What would aliens look like? An intelligent octopus-like creature is certainly plausible. What about odd numbers of limbs-a three-legged alien with three arms and three eyes? Could creatures live at extremely high pressures and temperatures? Would they have any interest in abducting us? Would they want to have sex with us?
In classic Pickover style, here is scientifically based speculation at the far edge of knowledge-and beyond.
Great book! Highly recommended!
Reviewer: Mark W. Ganson from Melville, LA United States
I just finished reading The Science of Aliens. It is a fascinating read for those interested in exobiology and such things. Cliff has obviously done his research and spent a considerable amount of time pondering the issues related to the
topic. This is not just a collection of speculations on what aliens might be like. For each supposition, you get real life examples of creatures right here on Earth who exhibit some of these very same characteristics and behaviors. And, since a picture is worth a thousand words, Cliff has included a number of artists' renderings, which are extremely helpful in picturing the descriptions. To anyone who is considering this title, I highly recommend it!
For those who like both science and aliens :)
Reviewer: Avi Dardik from Kfar-Saba Israel
This book is all about the science of aliens. Which means, how would they look like, how would they act, how will they reproduce, how will they communicate with us and so on.
I enjoyed the book mainly because I learned a lot of stuff. I learned about the tons of weird creatures we have right here on earth - alien-like creatures. I enjoyed reading about space-travel possibilities, about weird planets, and weird possible alien life-forms.
All in all, this book is about using science and imagination to think about how possible aliens would be like.
This is not a book for UFO fanatics in no way. It's rather a scientific book about the possibilities.
When, again, the single most important thing I learned from it is about the BILLIONS of species we have right here on earth that are VERY alien.
The book is interesting most of the time, only a few boring sections; And it would have been much more enjoyable if the many sketches/drawings would have been better.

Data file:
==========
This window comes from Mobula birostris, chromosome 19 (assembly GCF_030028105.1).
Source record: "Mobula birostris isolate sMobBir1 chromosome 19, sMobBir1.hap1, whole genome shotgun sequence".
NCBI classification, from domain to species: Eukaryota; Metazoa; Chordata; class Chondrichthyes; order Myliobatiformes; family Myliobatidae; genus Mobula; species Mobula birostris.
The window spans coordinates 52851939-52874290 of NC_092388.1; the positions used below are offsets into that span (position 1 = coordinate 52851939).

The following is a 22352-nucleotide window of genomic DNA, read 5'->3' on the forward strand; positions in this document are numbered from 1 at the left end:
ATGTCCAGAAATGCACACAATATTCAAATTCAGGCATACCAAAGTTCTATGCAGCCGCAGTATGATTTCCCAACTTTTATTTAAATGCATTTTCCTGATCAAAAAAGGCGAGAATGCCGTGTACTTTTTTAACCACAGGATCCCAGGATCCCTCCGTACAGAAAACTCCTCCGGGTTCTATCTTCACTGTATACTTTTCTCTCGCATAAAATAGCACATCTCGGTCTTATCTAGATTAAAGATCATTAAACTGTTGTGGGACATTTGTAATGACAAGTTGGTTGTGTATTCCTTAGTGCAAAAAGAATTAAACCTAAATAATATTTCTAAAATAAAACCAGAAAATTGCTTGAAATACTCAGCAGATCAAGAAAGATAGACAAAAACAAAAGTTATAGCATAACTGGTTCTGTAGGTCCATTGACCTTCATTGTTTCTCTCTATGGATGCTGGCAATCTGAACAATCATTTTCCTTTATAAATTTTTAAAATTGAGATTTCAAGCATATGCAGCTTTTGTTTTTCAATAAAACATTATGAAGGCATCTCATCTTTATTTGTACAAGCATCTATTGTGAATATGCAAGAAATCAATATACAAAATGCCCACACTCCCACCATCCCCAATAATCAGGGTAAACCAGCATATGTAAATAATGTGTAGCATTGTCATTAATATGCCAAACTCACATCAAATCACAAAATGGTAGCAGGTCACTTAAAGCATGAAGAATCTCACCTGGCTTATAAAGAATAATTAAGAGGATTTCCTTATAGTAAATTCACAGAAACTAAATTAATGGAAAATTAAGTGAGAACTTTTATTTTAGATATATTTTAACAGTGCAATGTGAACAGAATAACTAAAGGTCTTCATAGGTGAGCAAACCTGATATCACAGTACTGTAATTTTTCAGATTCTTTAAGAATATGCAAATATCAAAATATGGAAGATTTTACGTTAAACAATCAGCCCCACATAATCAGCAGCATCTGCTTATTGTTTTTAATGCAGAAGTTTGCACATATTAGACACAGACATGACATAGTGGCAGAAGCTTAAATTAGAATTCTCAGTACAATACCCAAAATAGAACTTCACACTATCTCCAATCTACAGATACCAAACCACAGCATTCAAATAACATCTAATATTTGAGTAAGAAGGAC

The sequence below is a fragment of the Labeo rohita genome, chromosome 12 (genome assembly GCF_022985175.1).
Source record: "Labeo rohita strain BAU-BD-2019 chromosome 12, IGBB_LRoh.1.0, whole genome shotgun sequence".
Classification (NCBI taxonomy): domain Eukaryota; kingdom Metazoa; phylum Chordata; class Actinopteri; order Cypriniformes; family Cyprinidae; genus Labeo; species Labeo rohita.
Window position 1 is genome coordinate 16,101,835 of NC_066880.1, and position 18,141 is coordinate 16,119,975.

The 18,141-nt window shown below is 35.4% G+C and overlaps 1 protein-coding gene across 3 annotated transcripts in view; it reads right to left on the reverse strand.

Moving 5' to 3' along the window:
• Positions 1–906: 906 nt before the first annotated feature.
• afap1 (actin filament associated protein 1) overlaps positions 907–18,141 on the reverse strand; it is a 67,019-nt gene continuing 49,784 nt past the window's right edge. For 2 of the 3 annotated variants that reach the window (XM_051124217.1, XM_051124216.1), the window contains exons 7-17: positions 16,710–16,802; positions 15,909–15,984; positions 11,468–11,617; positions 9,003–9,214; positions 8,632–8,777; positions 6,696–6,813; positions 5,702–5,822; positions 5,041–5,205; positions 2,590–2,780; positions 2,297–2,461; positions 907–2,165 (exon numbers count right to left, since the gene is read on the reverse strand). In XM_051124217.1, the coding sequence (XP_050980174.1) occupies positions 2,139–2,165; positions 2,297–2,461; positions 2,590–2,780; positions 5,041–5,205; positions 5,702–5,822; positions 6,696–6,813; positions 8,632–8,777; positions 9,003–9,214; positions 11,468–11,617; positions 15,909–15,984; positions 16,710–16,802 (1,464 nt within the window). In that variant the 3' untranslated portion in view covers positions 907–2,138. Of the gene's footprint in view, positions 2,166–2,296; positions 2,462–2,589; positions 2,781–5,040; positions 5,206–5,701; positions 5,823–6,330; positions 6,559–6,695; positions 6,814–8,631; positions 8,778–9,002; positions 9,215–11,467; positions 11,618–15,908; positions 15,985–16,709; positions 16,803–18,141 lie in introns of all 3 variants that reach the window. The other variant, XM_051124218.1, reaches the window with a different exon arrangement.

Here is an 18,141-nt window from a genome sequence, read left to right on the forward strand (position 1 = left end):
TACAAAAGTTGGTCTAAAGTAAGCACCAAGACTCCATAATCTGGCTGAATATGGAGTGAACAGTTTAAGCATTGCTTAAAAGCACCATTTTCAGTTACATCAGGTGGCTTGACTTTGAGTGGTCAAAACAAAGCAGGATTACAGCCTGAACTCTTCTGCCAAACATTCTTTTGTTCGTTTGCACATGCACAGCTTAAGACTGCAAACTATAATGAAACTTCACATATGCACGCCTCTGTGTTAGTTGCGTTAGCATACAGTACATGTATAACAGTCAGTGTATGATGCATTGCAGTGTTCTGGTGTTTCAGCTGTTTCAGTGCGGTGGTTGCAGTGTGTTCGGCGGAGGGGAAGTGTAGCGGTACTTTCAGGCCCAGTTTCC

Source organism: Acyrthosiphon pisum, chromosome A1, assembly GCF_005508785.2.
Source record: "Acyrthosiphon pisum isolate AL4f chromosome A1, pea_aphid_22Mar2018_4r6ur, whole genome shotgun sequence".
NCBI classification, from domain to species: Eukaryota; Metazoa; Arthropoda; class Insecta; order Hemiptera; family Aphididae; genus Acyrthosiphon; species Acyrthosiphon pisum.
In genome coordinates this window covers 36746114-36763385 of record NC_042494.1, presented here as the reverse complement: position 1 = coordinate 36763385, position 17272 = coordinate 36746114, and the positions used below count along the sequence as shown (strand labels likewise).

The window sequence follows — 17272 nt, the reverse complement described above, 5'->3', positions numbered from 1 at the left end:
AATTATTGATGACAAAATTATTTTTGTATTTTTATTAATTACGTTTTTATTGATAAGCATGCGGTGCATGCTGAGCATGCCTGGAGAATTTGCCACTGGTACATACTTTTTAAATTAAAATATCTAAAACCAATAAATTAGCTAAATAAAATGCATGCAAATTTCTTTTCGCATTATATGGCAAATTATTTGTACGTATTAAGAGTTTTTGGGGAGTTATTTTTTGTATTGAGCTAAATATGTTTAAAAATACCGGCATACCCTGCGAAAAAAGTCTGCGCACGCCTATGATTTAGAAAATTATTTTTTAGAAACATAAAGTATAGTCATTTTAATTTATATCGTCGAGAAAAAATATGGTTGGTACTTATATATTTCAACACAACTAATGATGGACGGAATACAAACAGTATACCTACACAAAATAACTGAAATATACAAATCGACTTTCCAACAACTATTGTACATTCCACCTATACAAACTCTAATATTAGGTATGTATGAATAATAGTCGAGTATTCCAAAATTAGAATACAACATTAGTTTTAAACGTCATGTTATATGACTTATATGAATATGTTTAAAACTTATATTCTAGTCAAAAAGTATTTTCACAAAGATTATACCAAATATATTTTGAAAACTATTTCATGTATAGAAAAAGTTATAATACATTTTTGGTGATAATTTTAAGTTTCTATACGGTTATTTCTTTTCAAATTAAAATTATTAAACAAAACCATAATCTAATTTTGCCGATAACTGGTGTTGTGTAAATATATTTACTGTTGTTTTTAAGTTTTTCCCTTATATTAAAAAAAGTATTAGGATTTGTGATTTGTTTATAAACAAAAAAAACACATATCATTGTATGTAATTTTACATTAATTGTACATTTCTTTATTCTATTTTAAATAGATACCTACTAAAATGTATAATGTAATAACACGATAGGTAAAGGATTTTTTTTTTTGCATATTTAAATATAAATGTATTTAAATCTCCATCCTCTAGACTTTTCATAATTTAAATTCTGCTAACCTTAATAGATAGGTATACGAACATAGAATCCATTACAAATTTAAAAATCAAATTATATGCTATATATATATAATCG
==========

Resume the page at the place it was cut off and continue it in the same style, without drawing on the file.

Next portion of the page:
All in all, I can recommend it for those who like to speculate, learn and think..
Kla-too Barada Nik-toe
Reviewer: starandysmom (see more about me) from Santa Clara, CA USA
This book finds polymath Clifford Pickover at nearly the top of his game. This is a wide-ranging exploration of alien-related topics from science and popular culture. The book is organized into 9 chapters, each dealing with a different aspect of "alien-ness".
Liberal use of material from science fiction literature (including Pickover's own SF books) provide a good contrast to the hard science also on display here. Very nicely done black and white illustrations from many sources are a plus.
The chapter on 'Appearance' goes beyond the obvious 'they won't look like us'. Pickover meditates on the many exotic shapes of life on our own planet, and discusses symmetry, brain location, and appendages. In 'Senses', he speculates on how aliens might 'smell' and 'see' their own environment. He makes the interesting proposition that the first aliens that we meet will likely be 'immortals'.
Like much of good science fiction, he describes in some detail the extreme 'Environments' in which aliens might live, using earth geology as a starting point. He discusses life as we know it in very hot, cold, airless, acidic, alkaline, salty, high pressure, and dry conditions. He then proceeds to speculate on environments as inhospitable (relatively) as a high gravity Brown Dwarf, and the vacuum of space.
In 'Origins' he discusses earth-based molecular biology as well as the theory of panspermia. He also considers the likelihood that meteorites and comets have been important mechanisms for dispersing some of the keys elements for life. He concludes this discussion closer to home with some speculation on the kinds of life we will find on Io, Ganymede, Europa, and Mars (when we get there).
He posits that our initial 'Communication' will likely be mathematical in form; although, he does allow for the possibility of finding some kind of genetic message first. He is a strong advocate of the work done by SETI. The book generously includes a description of how to build an amateur SETI system.
In the section on 'Travel' I found a wondrously simple explanation of TACHYONS (I've wondered about them since my first Star Trek episode in 1966). Pickover surveys the physics of high speed travel, distance and death.
He wraps the book with a skeptical discussion of (what else?) 'Alien Abduction'. He branches off here into one of his favorite topics, temporal lobe epilepsy.
Numerous references to popular culture (television & movies) will date the material eventually. Chapter notes are as interesting as the main text; very good bibliography and table of contents.